It’s doubtful that your child is developing inside a bubble. From the media to other kids, and everything in between and around, there are more than enough things out there to affect your little one’s development. If the thought of these (and the many other) influences causes you to fret, take comfort in the fact that not all influences will hinder your child’s development; some can actually move it along.
While there are more outside influences on your child’s development than you can count, the inside (or family) influences are typically the first and foremost. From birth, your child has been watching and learning from you (as well as your husband and other children). The things that are important to you and your family are likewise important to your child, and can equally impact her development. For example, if you are an avid reader and stock the house with books, chances are she will show an early interest in literacy. While there’s always the possibility that she’ll be the book-hating black sheep, most likely she will want to do what mommy does and read from the start.
Sure, some of you can keep your child away from the TV, movies and the Internet, but for those who can’t, various forms of media can greatly affect the growing child’s development. According to the Kaiser Family Foundation, 83 percent of all kids under 6 watch or use some type of media, such as a TV or computer. With all this media use going on, many moms wonder what it means for their child’s development. Sure, there are plenty of negatives when it comes to watching TV or playing video games. There’s the violence and certainly the passive nature of media watching (it certainly doesn’t help physical development or large motor skills). That said, educational programs and interactive computer games can help young children develop a variety of skills, such as early literacy and math.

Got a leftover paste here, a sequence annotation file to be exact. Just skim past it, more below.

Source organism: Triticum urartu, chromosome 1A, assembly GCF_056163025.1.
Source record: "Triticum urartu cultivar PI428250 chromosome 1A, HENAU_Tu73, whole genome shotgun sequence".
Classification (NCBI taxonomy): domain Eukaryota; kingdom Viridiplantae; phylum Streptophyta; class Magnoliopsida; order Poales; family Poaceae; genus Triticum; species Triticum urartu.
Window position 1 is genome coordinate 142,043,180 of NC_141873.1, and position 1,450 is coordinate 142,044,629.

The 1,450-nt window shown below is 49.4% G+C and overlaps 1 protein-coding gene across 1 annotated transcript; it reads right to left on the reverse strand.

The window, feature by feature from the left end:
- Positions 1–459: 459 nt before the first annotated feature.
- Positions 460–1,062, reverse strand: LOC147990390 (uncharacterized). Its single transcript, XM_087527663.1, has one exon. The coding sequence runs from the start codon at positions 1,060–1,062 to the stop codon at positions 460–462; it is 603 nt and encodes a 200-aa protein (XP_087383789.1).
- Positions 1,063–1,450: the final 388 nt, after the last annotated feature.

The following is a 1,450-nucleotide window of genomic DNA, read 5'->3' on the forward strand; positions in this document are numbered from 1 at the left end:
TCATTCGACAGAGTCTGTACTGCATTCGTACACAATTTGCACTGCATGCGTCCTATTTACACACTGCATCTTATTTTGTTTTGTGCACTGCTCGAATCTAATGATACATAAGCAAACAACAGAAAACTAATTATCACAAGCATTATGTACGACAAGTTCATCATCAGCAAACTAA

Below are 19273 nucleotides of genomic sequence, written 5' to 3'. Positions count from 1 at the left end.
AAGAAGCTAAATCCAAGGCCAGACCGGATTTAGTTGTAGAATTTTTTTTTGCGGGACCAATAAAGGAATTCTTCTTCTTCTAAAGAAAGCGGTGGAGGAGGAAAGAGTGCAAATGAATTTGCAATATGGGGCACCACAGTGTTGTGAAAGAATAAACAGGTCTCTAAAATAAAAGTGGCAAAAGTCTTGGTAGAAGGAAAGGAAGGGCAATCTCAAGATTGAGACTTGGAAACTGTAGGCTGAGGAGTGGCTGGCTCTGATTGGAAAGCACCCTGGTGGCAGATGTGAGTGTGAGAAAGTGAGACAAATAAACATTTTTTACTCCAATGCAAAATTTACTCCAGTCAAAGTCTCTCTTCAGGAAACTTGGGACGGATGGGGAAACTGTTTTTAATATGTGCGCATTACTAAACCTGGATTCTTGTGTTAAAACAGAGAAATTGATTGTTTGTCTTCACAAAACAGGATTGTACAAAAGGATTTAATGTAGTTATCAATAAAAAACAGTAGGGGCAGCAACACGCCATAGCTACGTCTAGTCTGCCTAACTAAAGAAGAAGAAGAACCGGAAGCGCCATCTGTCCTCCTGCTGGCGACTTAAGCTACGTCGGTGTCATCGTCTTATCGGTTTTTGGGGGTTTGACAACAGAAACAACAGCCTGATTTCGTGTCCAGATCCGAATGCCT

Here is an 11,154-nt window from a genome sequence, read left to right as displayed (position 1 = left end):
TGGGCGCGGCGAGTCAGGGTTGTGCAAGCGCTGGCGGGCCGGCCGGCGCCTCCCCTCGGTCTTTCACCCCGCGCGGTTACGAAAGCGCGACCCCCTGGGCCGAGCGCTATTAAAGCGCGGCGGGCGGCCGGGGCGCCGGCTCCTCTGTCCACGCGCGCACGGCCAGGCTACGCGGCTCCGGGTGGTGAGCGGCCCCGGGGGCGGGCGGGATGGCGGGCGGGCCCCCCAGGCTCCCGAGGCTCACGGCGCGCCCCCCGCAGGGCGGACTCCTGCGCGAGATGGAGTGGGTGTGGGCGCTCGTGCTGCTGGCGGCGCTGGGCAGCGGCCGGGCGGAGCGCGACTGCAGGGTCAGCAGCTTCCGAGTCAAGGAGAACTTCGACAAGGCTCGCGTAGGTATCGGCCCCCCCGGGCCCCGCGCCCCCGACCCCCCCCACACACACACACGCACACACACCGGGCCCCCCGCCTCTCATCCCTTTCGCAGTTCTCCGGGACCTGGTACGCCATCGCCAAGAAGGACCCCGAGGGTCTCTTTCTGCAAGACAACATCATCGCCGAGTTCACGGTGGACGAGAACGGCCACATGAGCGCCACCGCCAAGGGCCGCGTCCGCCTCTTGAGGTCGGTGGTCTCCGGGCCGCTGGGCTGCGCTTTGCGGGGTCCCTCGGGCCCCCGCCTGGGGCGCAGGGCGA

Healthy nutrition is a key part of your child’s development. Can you imagine how your little one would turn out if you fed him a steady diet of candy, cookies and soda? Not only would his physical health go downhill, but he would most likely (short of having a tape worm) end up overweight. On the other hand, underfeeding your child simply won’t do either. Without adequate nutrients such as calcium, bones can’t grow, and believe it or not, babies and toddlers actually need fat. While that doesn’t mean you can go crazy with the full-fat ice cream, giving your child healthy fats is necessary for nerve and brain development.
From the start, your child learns about his world through other people. For example, without hearing spoken words, he wouldn’t have a clue what language is. While babies and young toddlers aren’t the most social when it comes to peer-peer play, they still enjoy a good companion. By the time your little one reaches his preschool years, friends become a much larger factor and can shape his interests and play-time activity choices. Young children may also look to adult interactions (this doesn’t only mean family socialization, but also daycare teachers and other caregivers) for cues on how to behave or what emotions are and aren’t appropriate.